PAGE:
Showing posts from November, 2013

Dalby Forest and the Bride Stones

Not too far from Pickering is Dalby Forest and the Bride Stones. Today this was our destination, a walk in the forest. It is on the southern slopes of the North Yorkshire National Park. It was a glorious day - we have been so lucky at it is November! A memorial to the "lumberjills" - the women who worked in forestry during World War Two As we entered the forest we saw this sculpture, so we had to investigate! Later, a little investigation revealed its origins: The sculpture is a steel fabrication of a felled tree and two lumberjills. Some 9,000 British women were recruited to work in forestry during the war.  The lumberjills carried out heavy work, felling trees by hand, working in sawmills, loading trucks and driving tractors. The timber was made into telegraph poles, road blocks, packaging boxes and gun butts for the war effort, and even crosses for war graves. Sculptor Ray Lonsdale won the Forestry Commission competition to create a lasting memorial t

Malham Cove and Janets Foss

When visiting the yorkshire Dales, one of the `must see` places is Malham Cove. It is a spectacular 80 metre high limestone cliff and is one of the most popular natural features to be found in the Yorkshire Dales.  This our destination for the day. We parked in the village of Malham, and set out to walk to Janet's Foss, a small waterfall which carries Gordale Beck over a limestone outcrop topped by tufa into a deep pool below. Lone tree on our route to Janet's Foss The pool was traditionally used for sheep dipping, an event which took on a carnival air and drew the village inhabitants for the social occasion. The name Janet (sometimes Jennet) is believed to refer to a fairy queen held to inhabit a cave at the rear of the fall. Foss is a Nordic word for waterfall, still used in Scandinavia, and is presented in a number of cases in England as 'force'. From Janet's Foss we walked along a fairly well used pathway until we were in sight of

Gillamoor and Lastingham - The Moors

Today was another exploring day through the village of Gillamoor and onto Lastingham. Not sure what we will see but as we have time on our hands ,and a full tank of petrol, off we go! Gillamoor is a village and civil parish in the Ryedale district of the county of North Yorkshire. It is situated about three miles north of Kirkbymoorside on the edge of the North York Moors National Park.  Once there, the first thing to catch our eye was this sundial. An unusual, complex, four-faced sundial (pictured above) surmounted by a finely carved stone globe, a Grade II listed structure. It stands by the roadside in the centre of Gillamoor. It was erected August 27th 1800 by John Russell by public subscription The small attractive village church of St. Aidan stands right on the edge of a moorland escarpment, dropping sharply for 150 feet to the River Dove and the southern entrance to Farndale. It was rebuilt single-handedly in 1802 by local stonemason James Smith of Farndale us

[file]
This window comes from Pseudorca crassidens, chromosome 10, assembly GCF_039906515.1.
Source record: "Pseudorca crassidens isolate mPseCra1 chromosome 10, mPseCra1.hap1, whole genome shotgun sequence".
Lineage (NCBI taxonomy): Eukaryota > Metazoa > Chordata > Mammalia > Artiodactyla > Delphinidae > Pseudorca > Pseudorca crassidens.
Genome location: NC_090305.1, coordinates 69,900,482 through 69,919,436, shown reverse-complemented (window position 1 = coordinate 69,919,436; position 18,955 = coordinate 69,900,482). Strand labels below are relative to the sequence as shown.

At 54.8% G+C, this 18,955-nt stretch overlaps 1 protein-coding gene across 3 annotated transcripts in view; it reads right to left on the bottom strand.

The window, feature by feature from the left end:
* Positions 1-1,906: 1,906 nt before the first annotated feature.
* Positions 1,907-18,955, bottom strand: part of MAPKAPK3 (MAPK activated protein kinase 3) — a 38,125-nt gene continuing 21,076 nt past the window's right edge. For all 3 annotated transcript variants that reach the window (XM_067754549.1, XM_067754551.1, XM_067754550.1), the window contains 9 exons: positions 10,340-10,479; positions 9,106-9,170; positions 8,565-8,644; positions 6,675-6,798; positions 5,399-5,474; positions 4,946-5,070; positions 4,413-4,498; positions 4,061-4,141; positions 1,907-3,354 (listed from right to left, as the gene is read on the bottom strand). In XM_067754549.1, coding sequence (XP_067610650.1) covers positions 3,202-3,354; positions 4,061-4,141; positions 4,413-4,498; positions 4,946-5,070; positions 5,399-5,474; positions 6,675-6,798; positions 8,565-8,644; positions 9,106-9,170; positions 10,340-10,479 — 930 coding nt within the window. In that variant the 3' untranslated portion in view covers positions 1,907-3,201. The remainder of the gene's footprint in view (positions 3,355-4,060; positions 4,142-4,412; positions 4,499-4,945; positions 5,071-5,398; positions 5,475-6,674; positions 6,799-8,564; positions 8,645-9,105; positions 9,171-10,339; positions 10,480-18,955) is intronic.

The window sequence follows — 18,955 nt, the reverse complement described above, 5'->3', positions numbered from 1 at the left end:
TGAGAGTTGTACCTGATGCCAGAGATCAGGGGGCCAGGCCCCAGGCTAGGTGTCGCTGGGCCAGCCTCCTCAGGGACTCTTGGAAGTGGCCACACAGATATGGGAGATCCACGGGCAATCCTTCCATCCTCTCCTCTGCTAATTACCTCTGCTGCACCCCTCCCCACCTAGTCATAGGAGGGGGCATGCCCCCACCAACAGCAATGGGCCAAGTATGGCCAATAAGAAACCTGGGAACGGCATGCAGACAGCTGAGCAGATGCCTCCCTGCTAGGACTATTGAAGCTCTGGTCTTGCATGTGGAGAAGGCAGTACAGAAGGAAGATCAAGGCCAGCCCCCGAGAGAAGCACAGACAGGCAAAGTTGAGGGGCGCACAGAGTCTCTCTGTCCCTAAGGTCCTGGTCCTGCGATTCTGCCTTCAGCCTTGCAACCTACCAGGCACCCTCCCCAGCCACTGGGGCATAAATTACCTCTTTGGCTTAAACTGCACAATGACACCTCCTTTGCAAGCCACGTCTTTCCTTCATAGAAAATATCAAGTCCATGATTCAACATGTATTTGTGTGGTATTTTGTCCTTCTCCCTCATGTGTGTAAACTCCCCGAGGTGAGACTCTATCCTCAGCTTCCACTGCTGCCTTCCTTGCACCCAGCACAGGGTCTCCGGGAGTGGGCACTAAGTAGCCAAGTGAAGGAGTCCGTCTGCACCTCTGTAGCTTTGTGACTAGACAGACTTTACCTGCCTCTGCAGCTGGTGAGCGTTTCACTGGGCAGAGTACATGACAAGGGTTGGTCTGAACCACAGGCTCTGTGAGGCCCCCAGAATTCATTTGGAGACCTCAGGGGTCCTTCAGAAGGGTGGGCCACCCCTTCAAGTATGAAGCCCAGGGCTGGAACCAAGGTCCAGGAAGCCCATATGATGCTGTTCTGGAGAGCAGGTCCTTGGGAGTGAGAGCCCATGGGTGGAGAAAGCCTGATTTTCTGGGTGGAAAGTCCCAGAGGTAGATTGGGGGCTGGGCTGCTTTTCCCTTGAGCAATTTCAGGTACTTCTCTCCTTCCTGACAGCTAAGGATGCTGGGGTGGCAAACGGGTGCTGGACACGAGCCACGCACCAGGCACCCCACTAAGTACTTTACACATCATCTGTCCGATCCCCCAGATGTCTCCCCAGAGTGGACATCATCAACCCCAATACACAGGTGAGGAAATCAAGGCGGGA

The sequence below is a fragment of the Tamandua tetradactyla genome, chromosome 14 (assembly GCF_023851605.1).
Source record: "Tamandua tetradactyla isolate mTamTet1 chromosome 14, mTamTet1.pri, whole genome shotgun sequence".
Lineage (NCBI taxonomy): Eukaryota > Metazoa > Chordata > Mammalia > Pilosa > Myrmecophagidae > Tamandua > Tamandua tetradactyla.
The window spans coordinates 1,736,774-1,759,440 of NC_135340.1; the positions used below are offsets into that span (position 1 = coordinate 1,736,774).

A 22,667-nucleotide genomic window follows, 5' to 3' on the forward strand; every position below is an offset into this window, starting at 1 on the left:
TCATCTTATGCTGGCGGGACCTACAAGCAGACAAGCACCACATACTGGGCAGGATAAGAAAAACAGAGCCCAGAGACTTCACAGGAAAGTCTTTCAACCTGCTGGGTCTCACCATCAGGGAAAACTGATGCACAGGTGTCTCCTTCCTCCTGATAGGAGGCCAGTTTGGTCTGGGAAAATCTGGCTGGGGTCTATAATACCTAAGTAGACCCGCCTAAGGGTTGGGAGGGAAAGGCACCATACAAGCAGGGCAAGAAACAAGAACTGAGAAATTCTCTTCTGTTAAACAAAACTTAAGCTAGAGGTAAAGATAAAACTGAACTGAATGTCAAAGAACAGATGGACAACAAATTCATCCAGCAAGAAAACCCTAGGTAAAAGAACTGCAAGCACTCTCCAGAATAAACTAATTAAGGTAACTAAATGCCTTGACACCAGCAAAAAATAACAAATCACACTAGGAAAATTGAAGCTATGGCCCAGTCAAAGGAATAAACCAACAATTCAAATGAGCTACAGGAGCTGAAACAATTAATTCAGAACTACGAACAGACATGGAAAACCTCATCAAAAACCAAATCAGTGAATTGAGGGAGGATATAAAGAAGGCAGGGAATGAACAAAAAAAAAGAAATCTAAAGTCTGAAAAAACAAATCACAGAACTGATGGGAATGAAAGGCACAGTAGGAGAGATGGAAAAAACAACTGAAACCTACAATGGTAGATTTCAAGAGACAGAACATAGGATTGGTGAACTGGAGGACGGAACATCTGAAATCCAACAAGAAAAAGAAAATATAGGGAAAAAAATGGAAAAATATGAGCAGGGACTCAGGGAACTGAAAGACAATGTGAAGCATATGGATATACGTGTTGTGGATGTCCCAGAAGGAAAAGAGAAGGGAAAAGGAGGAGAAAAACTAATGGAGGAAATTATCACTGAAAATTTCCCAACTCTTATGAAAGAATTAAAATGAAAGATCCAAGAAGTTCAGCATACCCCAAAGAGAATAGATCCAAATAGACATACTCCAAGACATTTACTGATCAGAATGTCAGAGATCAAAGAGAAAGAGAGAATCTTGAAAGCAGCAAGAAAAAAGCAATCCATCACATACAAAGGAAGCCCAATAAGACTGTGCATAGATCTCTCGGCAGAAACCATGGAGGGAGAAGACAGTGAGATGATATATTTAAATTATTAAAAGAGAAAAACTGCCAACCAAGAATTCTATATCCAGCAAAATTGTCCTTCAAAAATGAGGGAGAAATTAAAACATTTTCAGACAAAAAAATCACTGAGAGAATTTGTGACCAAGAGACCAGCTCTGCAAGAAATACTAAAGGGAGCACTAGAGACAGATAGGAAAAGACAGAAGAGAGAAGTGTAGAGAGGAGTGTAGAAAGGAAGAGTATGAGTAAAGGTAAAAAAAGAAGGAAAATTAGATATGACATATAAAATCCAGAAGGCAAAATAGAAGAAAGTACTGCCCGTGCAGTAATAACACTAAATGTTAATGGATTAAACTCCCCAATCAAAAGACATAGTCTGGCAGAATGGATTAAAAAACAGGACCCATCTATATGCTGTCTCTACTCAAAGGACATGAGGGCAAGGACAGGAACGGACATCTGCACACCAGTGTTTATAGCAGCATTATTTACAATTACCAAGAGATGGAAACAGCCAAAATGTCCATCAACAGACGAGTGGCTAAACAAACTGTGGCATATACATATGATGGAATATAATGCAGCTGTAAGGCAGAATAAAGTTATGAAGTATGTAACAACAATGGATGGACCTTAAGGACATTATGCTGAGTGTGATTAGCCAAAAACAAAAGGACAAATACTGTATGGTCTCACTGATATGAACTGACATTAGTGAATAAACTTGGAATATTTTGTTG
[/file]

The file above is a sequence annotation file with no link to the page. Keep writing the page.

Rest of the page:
Return to the Yorkshire Moors

The Yorkshire Moors have always been popular places to visit as they are beautiful and full of history. There are many novels also written about them which give them a dark and foreboding character - places of mystery! We found a beautiful place to stay in Pickhill, (which was far from `dark and foreboding`) near Thirsk, Yorkshire. The bungalow was on a farm, and was like home from home - Amazing! One of the first places that we visited was through Thirsk, and was called Sutton Bank.  Sutton Bank is a hill in the Hambleton District of the North York Moors National Park, North Yorkshire in England. It is a high point on the Hambleton Hills with extensive views over the Vale of York and the Vale of Mowbray.  At the foot of Sutton Bank lies the village of Sutton-under-Whitestonecliffe; at 27 letters long, it has the longest hyphenated place name in England - how about that!  The A170 road runs down the bank with a maximum gradient of 1 in 4 (25%), and including a hairpi

Let's do some cooking Nana

Today I am helping Nana make some apple things - not sure what they are called but never mind! As you can see, after Nana has put the ingredients into a bowl, it is very easy for me to mix them all up with my hands - without much mess either! Then we take an apple and give to Nana, who will chop it into small slices. I will then put the slices into the dishes like this.  Perhaps I will do more than one at once. Next, (and I like this messy bit) I will put some of that hand mixed mixture, on top of the apple slices, and fill up the dishes to the top. Then I get another apple and start all over again - easy really! Home      Forward         Back